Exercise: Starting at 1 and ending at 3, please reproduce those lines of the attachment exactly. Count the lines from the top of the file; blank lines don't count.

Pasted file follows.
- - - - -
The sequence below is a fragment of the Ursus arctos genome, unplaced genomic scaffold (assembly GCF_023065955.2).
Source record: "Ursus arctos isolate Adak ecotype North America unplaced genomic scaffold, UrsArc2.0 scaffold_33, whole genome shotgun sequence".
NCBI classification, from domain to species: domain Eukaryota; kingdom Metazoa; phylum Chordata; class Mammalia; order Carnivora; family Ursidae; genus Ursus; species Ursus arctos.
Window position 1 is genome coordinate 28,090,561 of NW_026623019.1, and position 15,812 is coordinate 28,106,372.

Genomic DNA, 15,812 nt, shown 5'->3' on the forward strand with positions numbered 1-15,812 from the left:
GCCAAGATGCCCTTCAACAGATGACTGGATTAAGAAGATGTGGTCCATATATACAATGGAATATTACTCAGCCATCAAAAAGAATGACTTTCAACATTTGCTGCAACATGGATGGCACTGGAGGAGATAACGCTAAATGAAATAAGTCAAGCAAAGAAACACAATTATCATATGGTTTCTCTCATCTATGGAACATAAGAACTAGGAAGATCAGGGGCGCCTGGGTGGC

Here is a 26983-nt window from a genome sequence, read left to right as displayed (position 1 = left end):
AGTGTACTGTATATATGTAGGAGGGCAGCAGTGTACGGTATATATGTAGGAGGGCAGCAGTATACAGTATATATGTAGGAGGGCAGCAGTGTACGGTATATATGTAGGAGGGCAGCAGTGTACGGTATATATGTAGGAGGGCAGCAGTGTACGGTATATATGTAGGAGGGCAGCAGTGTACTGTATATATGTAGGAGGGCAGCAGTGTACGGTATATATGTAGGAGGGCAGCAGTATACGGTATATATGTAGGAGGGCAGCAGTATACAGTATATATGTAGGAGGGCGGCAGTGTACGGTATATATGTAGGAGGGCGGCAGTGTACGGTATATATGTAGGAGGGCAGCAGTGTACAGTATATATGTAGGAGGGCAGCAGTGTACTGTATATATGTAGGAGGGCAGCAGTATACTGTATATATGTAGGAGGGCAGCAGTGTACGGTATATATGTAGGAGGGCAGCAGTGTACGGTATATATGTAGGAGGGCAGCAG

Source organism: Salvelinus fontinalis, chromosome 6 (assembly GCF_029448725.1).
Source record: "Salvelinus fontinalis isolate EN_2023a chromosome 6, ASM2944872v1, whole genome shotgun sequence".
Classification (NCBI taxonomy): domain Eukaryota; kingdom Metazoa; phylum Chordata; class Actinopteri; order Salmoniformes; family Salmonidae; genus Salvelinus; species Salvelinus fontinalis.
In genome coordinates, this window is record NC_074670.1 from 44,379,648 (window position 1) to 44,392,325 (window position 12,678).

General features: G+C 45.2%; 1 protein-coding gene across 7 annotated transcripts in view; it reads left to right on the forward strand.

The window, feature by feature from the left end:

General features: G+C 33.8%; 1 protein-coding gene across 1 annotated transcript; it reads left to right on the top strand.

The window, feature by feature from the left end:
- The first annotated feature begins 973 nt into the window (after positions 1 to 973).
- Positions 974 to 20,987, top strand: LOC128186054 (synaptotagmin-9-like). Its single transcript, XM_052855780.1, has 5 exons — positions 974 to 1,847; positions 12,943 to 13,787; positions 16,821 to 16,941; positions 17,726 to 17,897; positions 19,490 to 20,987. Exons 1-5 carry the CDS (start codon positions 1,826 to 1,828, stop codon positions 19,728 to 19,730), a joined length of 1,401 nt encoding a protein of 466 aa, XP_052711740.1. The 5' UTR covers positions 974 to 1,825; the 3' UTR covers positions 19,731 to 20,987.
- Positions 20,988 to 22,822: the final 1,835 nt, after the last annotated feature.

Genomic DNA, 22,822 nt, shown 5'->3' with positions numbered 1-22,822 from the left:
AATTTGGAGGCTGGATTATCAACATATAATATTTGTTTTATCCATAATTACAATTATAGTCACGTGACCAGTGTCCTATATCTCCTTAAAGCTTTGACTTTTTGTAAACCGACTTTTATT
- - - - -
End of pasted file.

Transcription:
The sequence below is a fragment of the Ursus arctos genome, unplaced genomic scaffold (assembly GCF_023065955.2).
Source record: "Ursus arctos isolate Adak ecotype North America unplaced genomic scaffold, UrsArc2.0 scaffold_33, whole genome shotgun sequence".
NCBI classification, from domain to species: domain Eukaryota; kingdom Metazoa; phylum Chordata; class Mammalia; order Carnivora; family Ursidae; genus Ursus; species Ursus arctos.